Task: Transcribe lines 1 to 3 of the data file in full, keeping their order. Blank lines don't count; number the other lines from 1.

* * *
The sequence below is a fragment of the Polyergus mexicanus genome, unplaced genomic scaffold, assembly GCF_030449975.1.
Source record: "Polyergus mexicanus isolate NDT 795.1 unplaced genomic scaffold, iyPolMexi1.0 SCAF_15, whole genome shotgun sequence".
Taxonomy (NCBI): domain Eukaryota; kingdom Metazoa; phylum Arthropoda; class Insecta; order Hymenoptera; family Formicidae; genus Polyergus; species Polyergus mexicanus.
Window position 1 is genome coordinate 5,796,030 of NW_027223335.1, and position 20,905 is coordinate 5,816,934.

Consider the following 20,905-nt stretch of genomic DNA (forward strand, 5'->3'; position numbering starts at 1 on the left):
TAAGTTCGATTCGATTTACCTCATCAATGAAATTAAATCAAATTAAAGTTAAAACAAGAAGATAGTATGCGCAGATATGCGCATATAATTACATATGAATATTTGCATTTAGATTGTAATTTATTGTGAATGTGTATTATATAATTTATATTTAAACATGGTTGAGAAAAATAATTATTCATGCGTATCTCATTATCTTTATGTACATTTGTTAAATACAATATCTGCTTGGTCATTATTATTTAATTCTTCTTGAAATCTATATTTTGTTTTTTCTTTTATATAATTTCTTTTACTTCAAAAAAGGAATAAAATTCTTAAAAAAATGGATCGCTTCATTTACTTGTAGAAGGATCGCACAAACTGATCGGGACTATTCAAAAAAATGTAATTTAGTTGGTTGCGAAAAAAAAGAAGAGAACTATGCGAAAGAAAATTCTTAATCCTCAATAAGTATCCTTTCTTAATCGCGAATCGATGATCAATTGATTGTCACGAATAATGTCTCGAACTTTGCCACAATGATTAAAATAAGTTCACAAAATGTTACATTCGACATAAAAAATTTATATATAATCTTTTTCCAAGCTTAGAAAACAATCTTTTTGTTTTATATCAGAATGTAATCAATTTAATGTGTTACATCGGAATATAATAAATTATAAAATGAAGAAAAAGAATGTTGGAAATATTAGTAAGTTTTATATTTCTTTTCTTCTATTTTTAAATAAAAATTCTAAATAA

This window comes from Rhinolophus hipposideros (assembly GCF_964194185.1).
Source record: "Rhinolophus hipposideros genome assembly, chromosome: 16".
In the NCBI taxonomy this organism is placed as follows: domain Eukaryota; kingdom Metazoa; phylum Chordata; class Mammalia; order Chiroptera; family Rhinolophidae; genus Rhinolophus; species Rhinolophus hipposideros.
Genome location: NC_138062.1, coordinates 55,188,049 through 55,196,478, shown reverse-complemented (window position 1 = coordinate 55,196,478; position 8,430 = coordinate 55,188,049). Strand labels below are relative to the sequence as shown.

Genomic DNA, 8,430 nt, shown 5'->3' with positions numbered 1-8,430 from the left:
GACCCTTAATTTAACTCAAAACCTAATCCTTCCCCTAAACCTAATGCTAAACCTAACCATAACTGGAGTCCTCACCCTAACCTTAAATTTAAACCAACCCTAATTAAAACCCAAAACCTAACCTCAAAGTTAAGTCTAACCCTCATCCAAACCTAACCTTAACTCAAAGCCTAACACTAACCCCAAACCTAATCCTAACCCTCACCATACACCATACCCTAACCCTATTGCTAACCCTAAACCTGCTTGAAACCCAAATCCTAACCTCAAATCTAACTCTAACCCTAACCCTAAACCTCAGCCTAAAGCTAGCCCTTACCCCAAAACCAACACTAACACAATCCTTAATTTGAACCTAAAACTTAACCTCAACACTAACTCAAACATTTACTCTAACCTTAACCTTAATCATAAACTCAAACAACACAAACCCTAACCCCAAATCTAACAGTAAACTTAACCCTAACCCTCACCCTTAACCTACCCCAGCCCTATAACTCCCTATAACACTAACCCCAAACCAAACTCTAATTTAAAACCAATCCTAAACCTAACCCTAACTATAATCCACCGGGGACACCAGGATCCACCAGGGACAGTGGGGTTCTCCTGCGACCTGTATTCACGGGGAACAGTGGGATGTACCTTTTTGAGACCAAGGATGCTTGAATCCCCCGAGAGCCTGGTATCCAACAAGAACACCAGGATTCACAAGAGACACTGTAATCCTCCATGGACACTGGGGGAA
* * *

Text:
The sequence below is a fragment of the Polyergus mexicanus genome, unplaced genomic scaffold, assembly GCF_030449975.1.
Source record: "Polyergus mexicanus isolate NDT 795.1 unplaced genomic scaffold, iyPolMexi1.0 SCAF_15, whole genome shotgun sequence".
Taxonomy (NCBI): domain Eukaryota; kingdom Metazoa; phylum Arthropoda; class Insecta; order Hymenoptera; family Formicidae; genus Polyergus; species Polyergus mexicanus.